Energy security. Access to sufficient supplies of energy is a requirement for any modern state. However, most countries are dependent, to one degree or another, on external energy sources and on the means for delivering needed supplies via pipelines or shipping. Any substantial or sudden interruption of supplies to an Ally would be of concern, especially if the interruption were caused by the sabotage of energy infrastructure or by unlawful interference with maritime commerce. Such an occurrence, if prolonged, could lead to consultations under Article 4 of the North Atlantic Treaty and to a determination by the Allies of an appropriate response.

As a general matter, energy policy is a domestic issue, with the EU and the International Energy Agency offering services at the multinational level related to potential energy supply disruptions. NATO, however, has an obligation to protect its own energy reserves in order to ensure the capability of its forces. Also, in 2008 the Alliance agreed at the Bucharest Summit to take a number of additional steps pertaining to energy security, including the sharing of intelligence, support for the protection of critical infrastructure, and support for an expanded dialogue with energy supplier countries.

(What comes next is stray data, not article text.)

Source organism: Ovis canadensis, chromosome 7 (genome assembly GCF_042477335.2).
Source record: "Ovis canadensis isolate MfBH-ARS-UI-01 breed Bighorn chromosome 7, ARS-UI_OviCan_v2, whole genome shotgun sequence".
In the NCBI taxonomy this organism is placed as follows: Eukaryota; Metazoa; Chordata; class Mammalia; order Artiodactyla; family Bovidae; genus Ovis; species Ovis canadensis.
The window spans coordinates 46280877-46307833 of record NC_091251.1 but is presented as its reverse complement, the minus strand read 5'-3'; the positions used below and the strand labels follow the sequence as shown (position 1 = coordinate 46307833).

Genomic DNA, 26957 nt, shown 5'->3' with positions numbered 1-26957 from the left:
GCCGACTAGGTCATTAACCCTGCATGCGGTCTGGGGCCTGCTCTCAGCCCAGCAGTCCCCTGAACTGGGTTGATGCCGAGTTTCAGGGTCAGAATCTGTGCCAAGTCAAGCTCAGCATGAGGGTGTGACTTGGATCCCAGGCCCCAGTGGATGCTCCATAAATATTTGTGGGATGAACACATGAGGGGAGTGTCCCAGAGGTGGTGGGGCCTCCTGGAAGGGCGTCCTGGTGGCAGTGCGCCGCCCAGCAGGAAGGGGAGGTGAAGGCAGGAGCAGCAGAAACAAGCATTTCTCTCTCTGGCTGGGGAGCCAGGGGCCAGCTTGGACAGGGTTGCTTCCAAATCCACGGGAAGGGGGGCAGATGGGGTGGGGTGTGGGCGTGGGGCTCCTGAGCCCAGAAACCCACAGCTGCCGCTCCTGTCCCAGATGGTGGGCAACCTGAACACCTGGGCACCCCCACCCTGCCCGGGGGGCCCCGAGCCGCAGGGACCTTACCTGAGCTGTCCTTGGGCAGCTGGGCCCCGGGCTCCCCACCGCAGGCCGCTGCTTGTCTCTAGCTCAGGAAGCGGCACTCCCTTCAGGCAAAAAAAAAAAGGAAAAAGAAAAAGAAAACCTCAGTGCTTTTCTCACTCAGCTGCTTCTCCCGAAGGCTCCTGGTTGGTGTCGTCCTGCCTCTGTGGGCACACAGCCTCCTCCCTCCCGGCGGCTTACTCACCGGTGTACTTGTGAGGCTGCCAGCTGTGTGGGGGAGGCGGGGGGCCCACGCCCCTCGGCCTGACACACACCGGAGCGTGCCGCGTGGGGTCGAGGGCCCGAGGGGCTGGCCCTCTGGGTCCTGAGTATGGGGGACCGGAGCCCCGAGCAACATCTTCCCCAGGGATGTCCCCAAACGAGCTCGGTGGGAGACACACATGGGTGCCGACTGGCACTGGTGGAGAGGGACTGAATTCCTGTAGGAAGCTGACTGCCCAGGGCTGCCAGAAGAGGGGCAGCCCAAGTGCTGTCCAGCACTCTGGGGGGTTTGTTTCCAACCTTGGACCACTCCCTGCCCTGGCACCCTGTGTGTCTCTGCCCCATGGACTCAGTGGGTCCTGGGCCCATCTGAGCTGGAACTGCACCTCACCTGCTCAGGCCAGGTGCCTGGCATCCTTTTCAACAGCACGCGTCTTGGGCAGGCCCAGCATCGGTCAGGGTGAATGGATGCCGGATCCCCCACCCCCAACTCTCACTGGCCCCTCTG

1. The potential for major energy supply disruptions should figure prominently in NATO’s strategic assessment and contingency planning activities. Thought should be given in advance to how the Alliance might work with partners in an emergency situation to mitigate harm to its members and to find alternative sources of supply.

Climate change. As an Alliance, NATO does not have a formal role in regulating the greenhouse gas emissions that experts believe lead to global warming. NATO could, however, be called upon to help cope with security challenges stemming from such consequences of climate change as a melting polar ice cap or an increase in catastrophic storms and other natural disasters. The Alliance should keep this possibility in mind when preparing for future contingencies.

Chapter 6: Conclusion